Br Andrew McMahon RIP

Born Highvalleyfield, Fife, 12th November 1935.


Fr Michael Copps OFM preached the homily in the chapel of Park Place Retreat Centre, Hampshire on February 5th 2024.

I got to know Andrew in his last year so Adrian Faupel will talk about his early life and his involvement in this area of Hampshire.  However I was here for opening of the St Dismas Centre in Southampton.  On that occasion the Catholic Bishop of Liverpool, Derek Worlock, and David Shepherd, the Anglican Bishop of Liverpool, came to open the Centre. I vividly remember a story David told.  David was a County cricketer and played for England.  He told a story about the groundsman at the County Cricket Ground at Northlands Road in Southampton.  The groundsman would sit in the pavilion while Hampshire were batting but when the ninth wicket fell, he would get up and go round the back of the pavilion and the heavy roller could be heard starting up.  When asked why he did this his answer was, ‘He won’t be long.’  David told the story to make the comparison between the eleventh man in the batting order and the attitude many took to the men whom the Dismas Centre would serve; ex-prisoners and alcoholics.  Andrew and his staff would try to turn around the lives of men who many had written off as hopeless.  They were dealing with men who were eleventh in the batting order.

Andrew was a strong man physically and mentally.  As a student friar he played football for the village of East Bergholt.  The other players called him ‘Big Mac’, he was centre forward.  His team mates told me that the attacking plan was, ‘Big Mac he charge down the middle and we try to bounce the ball off him.’  As a child in Coventry which was bombed heavily, he was missing from the air raid shelter and the family were scared stiff.  After the raid he was found safe as he had gone off on his tricycle to another shelter.  The family comment was he always went his own way.  When he joined the Order he adopted the ideals of St Francis but went his own way.  Some people call our Order, ‘The Greatest Disorder in the Church.’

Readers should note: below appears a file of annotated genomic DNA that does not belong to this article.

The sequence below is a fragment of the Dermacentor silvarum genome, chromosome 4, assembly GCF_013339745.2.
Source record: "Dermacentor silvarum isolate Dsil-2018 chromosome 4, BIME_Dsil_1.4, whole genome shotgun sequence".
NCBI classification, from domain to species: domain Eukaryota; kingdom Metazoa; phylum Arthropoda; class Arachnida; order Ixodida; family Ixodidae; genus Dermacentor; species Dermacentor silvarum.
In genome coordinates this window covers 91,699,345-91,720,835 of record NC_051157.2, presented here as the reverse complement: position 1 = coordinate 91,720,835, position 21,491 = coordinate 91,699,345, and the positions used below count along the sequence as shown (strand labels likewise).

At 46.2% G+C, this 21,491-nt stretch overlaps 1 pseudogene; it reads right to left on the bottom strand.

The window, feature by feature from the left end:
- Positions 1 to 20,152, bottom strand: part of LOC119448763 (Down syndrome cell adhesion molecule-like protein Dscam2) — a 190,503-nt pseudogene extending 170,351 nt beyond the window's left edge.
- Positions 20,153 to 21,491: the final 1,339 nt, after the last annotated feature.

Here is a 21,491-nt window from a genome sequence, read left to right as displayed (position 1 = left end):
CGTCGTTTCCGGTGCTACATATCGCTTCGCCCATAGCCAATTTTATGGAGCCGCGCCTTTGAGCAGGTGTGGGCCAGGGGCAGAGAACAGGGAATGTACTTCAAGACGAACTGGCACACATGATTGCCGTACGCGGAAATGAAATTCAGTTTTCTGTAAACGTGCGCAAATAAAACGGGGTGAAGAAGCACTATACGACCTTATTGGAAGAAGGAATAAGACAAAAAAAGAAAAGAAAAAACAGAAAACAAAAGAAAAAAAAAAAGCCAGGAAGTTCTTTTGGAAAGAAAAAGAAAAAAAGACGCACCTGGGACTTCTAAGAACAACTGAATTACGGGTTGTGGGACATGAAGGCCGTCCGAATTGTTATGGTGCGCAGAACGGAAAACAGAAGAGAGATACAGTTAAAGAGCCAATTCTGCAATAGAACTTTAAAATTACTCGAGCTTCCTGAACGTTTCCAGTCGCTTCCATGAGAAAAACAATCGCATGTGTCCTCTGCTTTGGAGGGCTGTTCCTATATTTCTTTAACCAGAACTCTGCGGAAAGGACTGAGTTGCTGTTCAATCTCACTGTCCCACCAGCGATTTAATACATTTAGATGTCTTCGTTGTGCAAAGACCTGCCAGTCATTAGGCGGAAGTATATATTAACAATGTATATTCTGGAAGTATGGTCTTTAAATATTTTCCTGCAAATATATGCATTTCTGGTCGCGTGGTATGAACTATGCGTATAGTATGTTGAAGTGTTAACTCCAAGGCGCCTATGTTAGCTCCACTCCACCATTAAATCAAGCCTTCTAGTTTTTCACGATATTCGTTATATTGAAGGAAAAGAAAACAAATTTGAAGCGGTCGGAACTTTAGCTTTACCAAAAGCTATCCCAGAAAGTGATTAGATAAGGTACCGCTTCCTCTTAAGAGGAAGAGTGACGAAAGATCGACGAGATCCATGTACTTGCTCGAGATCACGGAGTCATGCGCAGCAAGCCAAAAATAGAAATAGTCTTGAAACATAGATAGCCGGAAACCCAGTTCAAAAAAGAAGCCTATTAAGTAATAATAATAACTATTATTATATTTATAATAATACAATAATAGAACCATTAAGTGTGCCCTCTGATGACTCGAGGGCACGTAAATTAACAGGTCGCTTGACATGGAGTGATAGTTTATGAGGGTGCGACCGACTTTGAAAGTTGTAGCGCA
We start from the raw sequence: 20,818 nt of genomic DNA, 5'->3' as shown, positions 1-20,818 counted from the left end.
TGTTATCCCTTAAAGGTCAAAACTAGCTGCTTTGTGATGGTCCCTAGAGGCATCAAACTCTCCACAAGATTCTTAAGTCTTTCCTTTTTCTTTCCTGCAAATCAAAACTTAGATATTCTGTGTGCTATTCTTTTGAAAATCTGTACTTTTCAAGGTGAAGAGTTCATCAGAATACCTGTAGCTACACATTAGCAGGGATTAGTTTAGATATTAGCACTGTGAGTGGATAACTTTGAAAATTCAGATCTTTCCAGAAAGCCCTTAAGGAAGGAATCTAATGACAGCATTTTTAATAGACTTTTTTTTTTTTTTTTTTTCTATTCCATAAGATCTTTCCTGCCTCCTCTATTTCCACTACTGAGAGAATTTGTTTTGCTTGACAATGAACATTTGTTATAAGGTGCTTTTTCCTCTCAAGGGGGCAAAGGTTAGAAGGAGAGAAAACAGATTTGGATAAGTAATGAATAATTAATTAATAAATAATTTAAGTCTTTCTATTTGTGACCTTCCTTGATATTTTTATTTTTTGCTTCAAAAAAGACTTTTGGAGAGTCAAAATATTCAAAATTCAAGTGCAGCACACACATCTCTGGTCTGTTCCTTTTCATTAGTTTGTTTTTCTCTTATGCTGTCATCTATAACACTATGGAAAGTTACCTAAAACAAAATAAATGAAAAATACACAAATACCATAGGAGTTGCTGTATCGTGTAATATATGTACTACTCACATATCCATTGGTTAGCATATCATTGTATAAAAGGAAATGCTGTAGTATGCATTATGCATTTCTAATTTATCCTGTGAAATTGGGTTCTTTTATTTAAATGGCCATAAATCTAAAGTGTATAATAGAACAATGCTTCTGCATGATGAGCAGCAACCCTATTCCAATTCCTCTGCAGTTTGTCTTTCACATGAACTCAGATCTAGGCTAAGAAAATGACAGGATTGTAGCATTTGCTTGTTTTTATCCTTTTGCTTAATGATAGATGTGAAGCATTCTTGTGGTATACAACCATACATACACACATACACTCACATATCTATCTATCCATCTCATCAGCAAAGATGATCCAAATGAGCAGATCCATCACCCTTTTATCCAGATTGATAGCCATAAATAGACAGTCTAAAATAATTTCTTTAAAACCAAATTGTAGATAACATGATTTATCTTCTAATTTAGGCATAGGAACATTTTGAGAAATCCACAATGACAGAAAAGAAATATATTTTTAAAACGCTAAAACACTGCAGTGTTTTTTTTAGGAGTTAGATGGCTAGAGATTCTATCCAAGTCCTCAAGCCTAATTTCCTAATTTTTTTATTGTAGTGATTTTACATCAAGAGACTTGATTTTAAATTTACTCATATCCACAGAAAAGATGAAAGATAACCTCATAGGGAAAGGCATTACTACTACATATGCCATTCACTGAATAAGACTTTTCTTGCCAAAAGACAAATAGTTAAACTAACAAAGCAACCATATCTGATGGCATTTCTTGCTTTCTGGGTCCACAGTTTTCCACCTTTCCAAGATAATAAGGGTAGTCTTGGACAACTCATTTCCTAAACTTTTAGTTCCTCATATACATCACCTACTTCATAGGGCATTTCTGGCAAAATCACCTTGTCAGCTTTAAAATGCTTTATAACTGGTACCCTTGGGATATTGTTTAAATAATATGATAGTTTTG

Andrew was drawn to the eleventh man in the batting order which in the life of St Francis had been the leper whom he embraced: the one discarded.  In his work in Dismas, as a caring man he must have heard awful stories of people unloved and discarded and this would have troubled him.  My experience of listening to such stories is that there is a danger of being sucked into the despair the person is experiencing.  Andrew had the strength not to let his sympathy effect the discipline of the house, which had to be a dry house for everyone’s sake.

In the Gospel we read (John 6: 53-69;) St Peter says, ‘Who shall we go to?’ It seems he also felt the emptiness of life.  How he too could be discarded; a feeling that he had to be rescued, and he was rescued by coming to know Jesus Christ, Jesus who in the Eucharist gives His flesh and blood; thus giving us life in Him. 

I got to know Andrew in the last years of his life.  The puzzle I had was that he was always complaining about being lonely.  I would be sitting with him in his little wooden house and the phone would be going regularly with people arranging to come and see him.  In conversation he would tell me about people who had come to see him or who had taken him out.  The men from the IT business next door were going by constantly and he would go to them to fix his tablet which he was always messing up.  The sisters were just along the way and he would go for meal with them and his doctor Deirdre would call in in the evening.  I thought to myself, how can he be lonely with all these good loving people around him?  I thought this cannot be a loneliness that visits can cure.  I thought that maybe the stories of the men at Dismas, the many people who came to him for counselling had stirred up the eleventh batsman in him.  The knowledge that for all the help we get we are essentially on our own.  We have to respond to our Maker: no-one can do it for us.  He was feeling his personal vulnerability and responsibility.  Faith is never a steady state in life; it has to be exercised all the time.  Andrew was always seeking to develop in Christ by prayer, reading so his steady state was his constant search for Christ.  He understood himself as a sinner in need of rescue.  Now he has been found by Christ.  May he rest in peace.